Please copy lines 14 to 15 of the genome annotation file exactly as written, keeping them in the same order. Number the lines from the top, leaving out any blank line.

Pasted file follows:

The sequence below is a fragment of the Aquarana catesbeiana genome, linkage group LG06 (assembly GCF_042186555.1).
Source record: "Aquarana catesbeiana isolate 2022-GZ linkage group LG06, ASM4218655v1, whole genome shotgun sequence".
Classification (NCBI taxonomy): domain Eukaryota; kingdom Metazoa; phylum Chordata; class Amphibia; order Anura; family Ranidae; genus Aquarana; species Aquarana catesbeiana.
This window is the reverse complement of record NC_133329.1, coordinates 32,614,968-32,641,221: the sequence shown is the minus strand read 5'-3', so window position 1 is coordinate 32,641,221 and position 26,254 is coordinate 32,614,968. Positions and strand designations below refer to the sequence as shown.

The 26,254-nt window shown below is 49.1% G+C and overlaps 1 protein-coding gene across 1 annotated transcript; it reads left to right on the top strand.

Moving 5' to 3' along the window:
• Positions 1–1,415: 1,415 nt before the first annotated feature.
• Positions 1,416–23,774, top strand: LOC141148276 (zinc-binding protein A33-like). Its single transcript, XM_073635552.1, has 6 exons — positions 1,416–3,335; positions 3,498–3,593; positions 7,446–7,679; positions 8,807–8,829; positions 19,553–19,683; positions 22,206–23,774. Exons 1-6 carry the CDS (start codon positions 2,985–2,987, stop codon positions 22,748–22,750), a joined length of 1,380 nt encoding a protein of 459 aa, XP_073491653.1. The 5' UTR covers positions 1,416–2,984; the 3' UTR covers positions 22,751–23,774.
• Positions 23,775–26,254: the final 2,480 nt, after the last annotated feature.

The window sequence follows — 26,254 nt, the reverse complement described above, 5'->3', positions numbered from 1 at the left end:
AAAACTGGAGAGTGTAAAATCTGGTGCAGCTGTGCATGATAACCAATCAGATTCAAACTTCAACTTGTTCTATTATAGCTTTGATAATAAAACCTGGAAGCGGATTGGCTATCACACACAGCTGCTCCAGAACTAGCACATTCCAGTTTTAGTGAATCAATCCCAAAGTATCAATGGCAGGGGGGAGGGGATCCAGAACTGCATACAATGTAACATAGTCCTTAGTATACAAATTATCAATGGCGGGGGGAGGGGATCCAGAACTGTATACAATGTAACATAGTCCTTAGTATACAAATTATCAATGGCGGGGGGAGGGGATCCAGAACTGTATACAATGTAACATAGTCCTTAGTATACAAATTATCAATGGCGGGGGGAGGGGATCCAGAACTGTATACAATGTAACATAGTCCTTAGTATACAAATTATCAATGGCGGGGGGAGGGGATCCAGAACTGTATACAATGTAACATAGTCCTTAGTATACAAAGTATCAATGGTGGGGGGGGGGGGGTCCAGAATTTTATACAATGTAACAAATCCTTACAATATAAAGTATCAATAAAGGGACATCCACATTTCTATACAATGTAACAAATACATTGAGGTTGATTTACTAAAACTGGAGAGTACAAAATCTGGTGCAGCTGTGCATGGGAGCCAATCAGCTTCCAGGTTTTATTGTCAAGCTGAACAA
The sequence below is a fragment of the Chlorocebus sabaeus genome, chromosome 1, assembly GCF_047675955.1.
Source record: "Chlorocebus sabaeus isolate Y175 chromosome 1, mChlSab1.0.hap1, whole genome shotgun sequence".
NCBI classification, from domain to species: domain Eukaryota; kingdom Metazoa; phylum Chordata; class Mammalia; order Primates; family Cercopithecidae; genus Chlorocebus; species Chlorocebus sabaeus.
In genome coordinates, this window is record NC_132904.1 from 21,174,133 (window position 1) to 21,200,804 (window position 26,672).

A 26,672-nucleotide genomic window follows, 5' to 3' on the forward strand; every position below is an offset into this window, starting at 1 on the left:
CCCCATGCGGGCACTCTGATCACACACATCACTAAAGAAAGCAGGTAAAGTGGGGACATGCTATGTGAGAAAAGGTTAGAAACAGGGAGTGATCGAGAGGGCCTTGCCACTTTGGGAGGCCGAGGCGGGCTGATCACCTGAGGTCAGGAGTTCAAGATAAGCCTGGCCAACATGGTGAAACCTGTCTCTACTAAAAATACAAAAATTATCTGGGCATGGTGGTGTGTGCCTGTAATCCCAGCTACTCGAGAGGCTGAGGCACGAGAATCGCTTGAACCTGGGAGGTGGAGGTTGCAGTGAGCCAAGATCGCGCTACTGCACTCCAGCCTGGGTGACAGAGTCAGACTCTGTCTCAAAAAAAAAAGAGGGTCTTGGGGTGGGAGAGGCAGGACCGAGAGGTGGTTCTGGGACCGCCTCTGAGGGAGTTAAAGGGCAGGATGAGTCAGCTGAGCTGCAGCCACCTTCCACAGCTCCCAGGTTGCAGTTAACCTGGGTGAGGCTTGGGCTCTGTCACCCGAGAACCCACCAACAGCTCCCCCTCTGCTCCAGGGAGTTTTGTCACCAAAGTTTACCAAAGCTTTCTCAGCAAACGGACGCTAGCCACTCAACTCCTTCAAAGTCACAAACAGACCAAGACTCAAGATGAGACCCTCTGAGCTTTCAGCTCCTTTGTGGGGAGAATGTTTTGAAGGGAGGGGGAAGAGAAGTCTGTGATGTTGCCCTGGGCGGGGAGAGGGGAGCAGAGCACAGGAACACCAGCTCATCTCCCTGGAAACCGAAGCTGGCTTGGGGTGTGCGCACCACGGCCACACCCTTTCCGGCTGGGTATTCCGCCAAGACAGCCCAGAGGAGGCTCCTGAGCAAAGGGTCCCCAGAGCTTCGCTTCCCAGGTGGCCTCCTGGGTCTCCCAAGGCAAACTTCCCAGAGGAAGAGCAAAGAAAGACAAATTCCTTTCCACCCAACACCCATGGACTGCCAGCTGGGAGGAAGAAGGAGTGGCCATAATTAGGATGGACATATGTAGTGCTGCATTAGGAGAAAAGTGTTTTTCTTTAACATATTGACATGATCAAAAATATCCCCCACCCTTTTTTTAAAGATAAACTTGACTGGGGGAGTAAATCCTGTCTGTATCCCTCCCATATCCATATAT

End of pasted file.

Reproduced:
NCBI classification, from domain to species: domain Eukaryota; kingdom Metazoa; phylum Chordata; class Mammalia; order Primates; family Cercopithecidae; genus Chlorocebus; species Chlorocebus sabaeus.
In genome coordinates, this window is record NC_132904.1 from 21,174,133 (window position 1) to 21,200,804 (window position 26,672).